For a long time I've used Python strictly to get something done even though I knew there was likely a much more "pythonic" way of accomplishing a given task. In the example below I have a table that is saved as a CSV and when I need to return an alias I use the alias function.

def alias(old,new):
    frame = pd.read_csv(r'C:\Users\UserName\Teams.csv', index_col=[0])
    return dict(zip(frame[old],frame[new]))

FWIW I know one way of improving speed would be to save the data as a dictionary. The only reason I haven't done so is because it's easier for me to make quick additions/changes by opening the Excel file but that's not a deal breaker. That being said, does anyone have ideas on how to improve on this code? And more specifically, is there potential to make it so I only have to indicate which alias I'm looking to return? For example, right now I have to use this line of code to return the RR value for 'ARI'.

>>> 15

What would be great is if I didn't have to specify that I'm referencing the 'TEAM' value and instead just indicate that I'm looking to return the 'RR' value for a given team/teams. I feel like this should be possible especially given the fact that there are no duplicates. Any thoughts on this would be greatly appreciated.

ARI ari 109 ARZ 15 Arizona Diamondbacks Arizona Diamondbacks
ATL atl 144 ATL 16 Atlanta Braves Atlanta Braves
BAL bal 110 BAL 2 Baltimore Orioles Baltimore Orioles
BOS bos 111 BOS 3 Boston Red Sox Boston Red Sox
CHC chc 112 CHC 17 Chicago Cubs Chicago Cubs
CHW cws 145 CHW 4 Chicago White Sox Chicago White Sox
CIN cin 113 CIN 18 Cincinnati Reds Cincinnati Reds
CLE cle 114 CLE 5 Cleveland Guardians Cleveland Indians
COL col 115 COL 19 Colorado Rockies Colorado Rockies
DET det 116 DET 6 Detroit Tigers Detroit Tigers
HOU hou 117 HOU 21 Houston Astros Houston Astros
KCR kc 118 KC 7 Kansas City Royals Kansas City Royals
LAA ana 108 LAA 1 LA Angels Los Angeles Angels
LAD la 119 LAD 22 LA Dodgers Los Angeles Dodgers
MIA mia 146 MIA 20 Miami Marlins Miami Marlins
MIL mil 158 MIL 23 Milwaukee Brewers Milwaukee Brewers
MIN min 142 MIN 8 Minnesota Twins Minnesota Twins
NYM nym 121 NYM 25 New York Mets New York Mets
NYY nyy 147 NYY 9 New York Yankees New York Yankees
OAK oak 133 OAK 10 Oakland Athletics Oakland Athletics
PHI phi 143 PHI 26 Philadelphia Phillies Philadelphia Phillies
PIT pit 134 PIT 27 Pittsburgh Pirates Pittsburgh Pirates
SDP sd 135 SD 29 San Diego Padres San Diego Padres
SEA sea 136 SEA 11 Seattle Mariners Seattle Mariners
SFG sf 137 SF 30 San Francisco Giants San Francisco Giants
STL stl 138 STL 28 St. Louis Cardinals St. Louis Cardinals
TBR tb 139 TB 12 Tampa Bay Rays Tampa Bay Rays
TEX tex 140 TEX 13 Texas Rangers Texas Rangers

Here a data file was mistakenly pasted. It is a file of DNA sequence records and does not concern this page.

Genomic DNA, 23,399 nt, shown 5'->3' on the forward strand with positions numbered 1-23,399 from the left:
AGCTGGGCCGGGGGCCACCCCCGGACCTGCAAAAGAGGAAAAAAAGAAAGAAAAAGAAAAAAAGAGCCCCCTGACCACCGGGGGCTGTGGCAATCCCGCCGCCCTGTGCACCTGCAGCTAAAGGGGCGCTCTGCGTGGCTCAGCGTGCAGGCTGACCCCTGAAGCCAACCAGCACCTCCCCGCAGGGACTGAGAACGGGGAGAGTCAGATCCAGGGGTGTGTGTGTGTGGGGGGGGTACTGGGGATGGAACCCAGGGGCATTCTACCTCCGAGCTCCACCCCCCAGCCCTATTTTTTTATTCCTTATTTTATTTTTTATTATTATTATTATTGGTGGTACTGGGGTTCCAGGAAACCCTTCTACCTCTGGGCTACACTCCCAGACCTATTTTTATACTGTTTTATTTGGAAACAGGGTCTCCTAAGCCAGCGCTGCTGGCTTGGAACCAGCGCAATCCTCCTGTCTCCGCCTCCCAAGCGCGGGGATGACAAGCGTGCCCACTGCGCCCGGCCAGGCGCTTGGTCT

TOR tor 141 TOR 14 Toronto Blue Jays Toronto Blue Jays
WSN was 120 WAS 24 Washington Nationals Washington Nationals
  • 1
    \$\begingroup\$ I'm not sure you can get a very meaningful review of a two-line function. But is there a good reason you need to pd.read_csv() every time it's called, rather than passing the dataframe as a parameter? \$\endgroup\$ Jul 22 at 13:56
  • 2
    \$\begingroup\$ Also, you introduce your code as "example" - we definitely need real code, in context to be able to review it effectively. \$\endgroup\$ Jul 22 at 14:15
  • \$\begingroup\$ @TobySpeight Maybe I should've asked this in StackOverFlow. The reason I don't pass the frame every time I need to use the function is because there are a number of instances where I need to return different aliases for teams and I'd rather have not have to type that line every time I need it. Does that make sense? I understand the methodology is off which is why I'm looking for some help. \$\endgroup\$
    – Nick
    Jul 22 at 15:03

1 Answer 1


First things first, a potential bug - you have alias('TEAM', 'RR'), but given the structure of the table, you probably want alias('TEAM', 'RW')

For a more elegant way of looking up stuff in a dataframe, realise that they are like a 2D dict, where one set of keys are the columns, and the other set is the index. Something like df.set_index('TEAM'); df.loc[team_name]['RW'], where team_name is the team name whose alias you want to look up, would solve your intermediate dict problem. You don't even need the set_index bit, as you already set the index when loading the CSV file, but setting the index with an explicit column name instead of an column number makes it easier to understand what's happening, and also insures you against some changes in the CSV file.

Rolling it all up,

def get_team_alias(team_name, alias_file = r'C:\Users\UserName\Teams.csv'):
    frame = pd.read_csv(alias_file, index_col='TEAM')
    return frame.loc[team_name, 'RW'] # frame.loc[<row_label_in_index>, <column_name>]

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